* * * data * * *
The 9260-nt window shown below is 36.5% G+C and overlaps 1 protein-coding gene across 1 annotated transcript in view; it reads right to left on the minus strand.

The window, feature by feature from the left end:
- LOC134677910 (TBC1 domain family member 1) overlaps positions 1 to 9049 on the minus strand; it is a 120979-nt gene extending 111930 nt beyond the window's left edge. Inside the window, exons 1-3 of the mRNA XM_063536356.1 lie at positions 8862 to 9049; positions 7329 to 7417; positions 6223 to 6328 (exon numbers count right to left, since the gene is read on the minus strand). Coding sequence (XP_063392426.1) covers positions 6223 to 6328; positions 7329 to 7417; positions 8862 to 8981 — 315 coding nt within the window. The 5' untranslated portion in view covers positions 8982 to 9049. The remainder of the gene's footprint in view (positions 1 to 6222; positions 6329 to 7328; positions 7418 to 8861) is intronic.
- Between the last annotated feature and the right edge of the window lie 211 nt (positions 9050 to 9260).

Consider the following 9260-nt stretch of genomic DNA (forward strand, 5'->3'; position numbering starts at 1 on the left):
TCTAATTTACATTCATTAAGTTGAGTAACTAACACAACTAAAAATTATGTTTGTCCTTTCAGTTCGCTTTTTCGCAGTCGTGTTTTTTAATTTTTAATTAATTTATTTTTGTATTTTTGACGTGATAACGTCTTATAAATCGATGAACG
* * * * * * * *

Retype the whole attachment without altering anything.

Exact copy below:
The 9260-nt window shown below is 36.5% G+C and overlaps 1 protein-coding gene across 1 annotated transcript in view; it reads right to left on the minus strand.

The window, feature by feature from the left end:
- LOC134677910 (TBC1 domain family member 1) overlaps positions 1 to 9049 on the minus strand; it is a 120979-nt gene extending 111930 nt beyond the window's left edge. Inside the window, exons 1-3 of the mRNA XM_063536356.1 lie at positions 8862 to 9049; positions 7329 to 7417; positions 6223 to 6328 (exon numbers count right to left, since the gene is read on the minus strand). Coding sequence (XP_063392426.1) covers positions 6223 to 6328; positions 7329 to 7417; positions 8862 to 8981 — 315 coding nt within the window. The 5' untranslated portion in view covers positions 8982 to 9049. The remainder of the gene's footprint in view (positions 1 to 6222; positions 6329 to 7328; positions 7418 to 8861) is intronic.
- Between the last annotated feature and the right edge of the window lie 211 nt (positions 9050 to 9260).

Consider the following 9260-nt stretch of genomic DNA (forward strand, 5'->3'; position numbering starts at 1 on the left):
TCTAATTTACATTCATTAAGTTGAGTAACTAACACAACTAAAAATTATGTTTGTCCTTTCAGTTCGCTTTTTCGCAGTCGTGTTTTTTAATTTTTAATTAATTTATTTTTGTATTTTTGACGTGATAACGTCTTATAAATCGATGAACG